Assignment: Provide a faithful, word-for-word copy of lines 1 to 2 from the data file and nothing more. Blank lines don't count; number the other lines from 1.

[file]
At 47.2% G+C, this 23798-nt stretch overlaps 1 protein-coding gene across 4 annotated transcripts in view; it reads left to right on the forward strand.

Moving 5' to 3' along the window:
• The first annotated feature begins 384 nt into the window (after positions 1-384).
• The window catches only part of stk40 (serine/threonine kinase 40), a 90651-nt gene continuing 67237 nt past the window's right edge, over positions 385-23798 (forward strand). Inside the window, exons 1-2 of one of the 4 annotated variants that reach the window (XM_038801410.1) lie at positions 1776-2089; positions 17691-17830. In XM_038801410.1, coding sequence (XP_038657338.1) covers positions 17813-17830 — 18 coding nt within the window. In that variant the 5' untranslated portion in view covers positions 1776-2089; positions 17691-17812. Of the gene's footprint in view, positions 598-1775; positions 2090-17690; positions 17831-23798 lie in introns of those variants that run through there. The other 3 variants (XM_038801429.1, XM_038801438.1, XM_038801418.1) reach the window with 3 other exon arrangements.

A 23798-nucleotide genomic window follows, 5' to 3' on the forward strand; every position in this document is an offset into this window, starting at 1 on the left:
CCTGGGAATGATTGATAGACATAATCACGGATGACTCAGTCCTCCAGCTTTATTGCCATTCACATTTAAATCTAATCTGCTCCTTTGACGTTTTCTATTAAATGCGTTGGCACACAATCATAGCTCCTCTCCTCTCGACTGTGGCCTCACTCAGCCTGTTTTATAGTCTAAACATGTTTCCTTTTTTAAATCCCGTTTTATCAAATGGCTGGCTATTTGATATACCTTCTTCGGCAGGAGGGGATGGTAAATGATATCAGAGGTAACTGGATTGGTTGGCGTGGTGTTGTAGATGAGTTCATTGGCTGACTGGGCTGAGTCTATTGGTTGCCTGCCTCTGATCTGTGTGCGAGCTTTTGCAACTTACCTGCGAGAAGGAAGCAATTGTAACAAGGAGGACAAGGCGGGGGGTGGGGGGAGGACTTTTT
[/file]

At 47.2% G+C, this 23798-nt stretch overlaps 1 protein-coding gene across 4 annotated transcripts in view; it reads left to right on the forward strand.

Moving 5' to 3' along the window: